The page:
It's early, to be sure. Training camp doesn't even begin until today in Lafayette. But, not surprisingly, Hornets owner George Shinn talked at media day Monday at the New Orleans Arena about his team's ultimate goal heading into the 2009-10 season.
As expected, Shinn is shooting for the stars, coming off a disappointing 2008-09 in which the Hornets were picked by some to win an NBA title.
"I could sense their attitude changing," Shinn said of the team's mood a year ago as it was coming off its first Southwest Division championship. "I don't know if it was, 'Well, we're going to coast through this.' I don't know what it was. It wasn't the same type of fire and positive attitude.
"But this year, I feel the same type of feeling of a strong attitude. I feel good. I talked to the players just a while ago and talked to them about the importance of all of us believing. We're a team together. We've got to work together. And to make this happen, we've all got to believe."
Shinn stressed that he's dreaming of not just bigger things this season, but the biggest thing.
"I've been doing this over 20 years, and this is the best team yet," he said. "This is our best chance to win a championship. That's all we're thinking about.
"We're not just thinking about getting into the playoffs; we're thinking totally about championship. That's what it's all about."
STOJAKOVIC 'FEELING GOOD': Small forward Peja Stojakovic returned to New Orleans with more hair on his face than his head, thanks to a short-cropped hairdo.
But Stojakovic said he has arrived feeling recovered from the nagging back spasms that hindered him throughout last season and reduced his effectiveness.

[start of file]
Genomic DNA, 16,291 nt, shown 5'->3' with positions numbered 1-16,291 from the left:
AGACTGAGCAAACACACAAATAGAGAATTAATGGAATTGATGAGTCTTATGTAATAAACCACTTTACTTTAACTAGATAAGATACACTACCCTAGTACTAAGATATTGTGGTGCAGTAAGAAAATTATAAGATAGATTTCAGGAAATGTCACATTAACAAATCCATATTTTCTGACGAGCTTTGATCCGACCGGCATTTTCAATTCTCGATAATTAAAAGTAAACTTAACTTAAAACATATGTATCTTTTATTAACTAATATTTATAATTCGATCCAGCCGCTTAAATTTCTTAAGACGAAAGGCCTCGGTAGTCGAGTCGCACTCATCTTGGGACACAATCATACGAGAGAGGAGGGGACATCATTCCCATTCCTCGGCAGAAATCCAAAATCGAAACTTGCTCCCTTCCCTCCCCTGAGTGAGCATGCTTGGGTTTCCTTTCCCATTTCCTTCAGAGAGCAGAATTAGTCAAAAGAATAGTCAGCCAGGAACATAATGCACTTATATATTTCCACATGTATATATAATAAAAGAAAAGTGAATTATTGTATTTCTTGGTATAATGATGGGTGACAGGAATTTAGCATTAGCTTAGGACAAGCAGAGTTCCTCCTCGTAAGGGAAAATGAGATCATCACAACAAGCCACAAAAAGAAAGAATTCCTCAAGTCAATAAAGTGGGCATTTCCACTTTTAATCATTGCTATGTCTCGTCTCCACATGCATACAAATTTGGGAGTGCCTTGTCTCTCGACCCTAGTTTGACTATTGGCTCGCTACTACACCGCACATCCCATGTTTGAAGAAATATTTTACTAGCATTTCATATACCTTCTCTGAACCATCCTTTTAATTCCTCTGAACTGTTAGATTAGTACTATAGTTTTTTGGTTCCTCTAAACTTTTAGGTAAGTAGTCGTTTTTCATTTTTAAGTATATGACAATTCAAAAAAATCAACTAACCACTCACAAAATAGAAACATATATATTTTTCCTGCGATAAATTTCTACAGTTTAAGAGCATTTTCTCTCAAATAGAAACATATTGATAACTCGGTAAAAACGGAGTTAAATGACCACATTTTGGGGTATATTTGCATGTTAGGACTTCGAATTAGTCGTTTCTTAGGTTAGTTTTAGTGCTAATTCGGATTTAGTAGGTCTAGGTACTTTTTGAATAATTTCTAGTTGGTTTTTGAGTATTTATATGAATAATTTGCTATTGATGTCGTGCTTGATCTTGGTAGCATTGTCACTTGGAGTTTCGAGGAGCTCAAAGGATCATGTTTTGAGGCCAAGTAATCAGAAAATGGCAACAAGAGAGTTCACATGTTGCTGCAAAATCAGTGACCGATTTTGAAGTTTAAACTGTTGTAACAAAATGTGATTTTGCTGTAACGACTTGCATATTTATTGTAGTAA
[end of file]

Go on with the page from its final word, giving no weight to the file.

"I'm feeling good, but it has been 4 1/2 months since I played any organized Basketball," Stojakovic said. "I needed that to recover from last season. I feel right. Pain free. Which was important for me to enter the training camp with no pain in my back."
Stojakovic spent the summer at his home in Greece, working on his core, he said, to strengthen his midsection. He also swam a great deal in the Mediterranean, exercise that produced no additional stress on his back.
"I really believe I can still play good Basketball," said Stojakovic, who's entering his 12th NBA season. "The main thing for me is to stay healthy. That was the most frustrating thing for me, not being able to focus on the Basketball when I was on the court, rather I was thinking which way to step, how to land, how would I feel at halftime or how I'd feel when I got out of the chair after sitting seven minutes.
"Those are things I'd rather not have in my head, but I still believe I can be a productive Basketball player."
Last season, Stojakovic averaged 12.3 points per game in 61 regular-season games, his lowest point total in nine years.
POSEY PLAYED HURT: No one knew it, but Hornets forward James Posey played all but the first two games of last season with torn meniscus cartilage in his right knee.
Posey, who underwent surgery to repair the damage in late May, recalled Monday when and where the injury took place.
"In Game 3 here (a home opener against the Cleveland Cavaliers), I came down, had a couple shots -- and I was on that left wing," Posey said, pointing to the end of the floor where the Hornets' bench is located. "I was fouled, but I thought I was going to have more contact -- and I came down awkward.
"My knee buckled. I went to the free-throw line, then I started moving, and then I subbed myself out. I went straight to the back, and I just sat in the hallway. It just didn't feel right. The docs came back and checked it out. Afterward I had an MRI, and they told me what happened."
Posey said doctors assured him he would do no additional damage to the knee by playing. So he taped it up and padded it each contest -- for 72 more regular-season games and five in the playoffs -- and continued to play.
He had the surgery in Miami on May 22, performed by Miami Heat team physician Harlan Selesnick. Posey played two years with the Heat.
"I feel good," Posey said. "With the surgery and the rehab, now I'm just worried about my conditioning. I haven't played all summer, just little drills here and there. I'm anxious. I guess I was just saving everything up for going to camp."
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Jimmy Smith can be reached at email@example.com or 504.826.3814.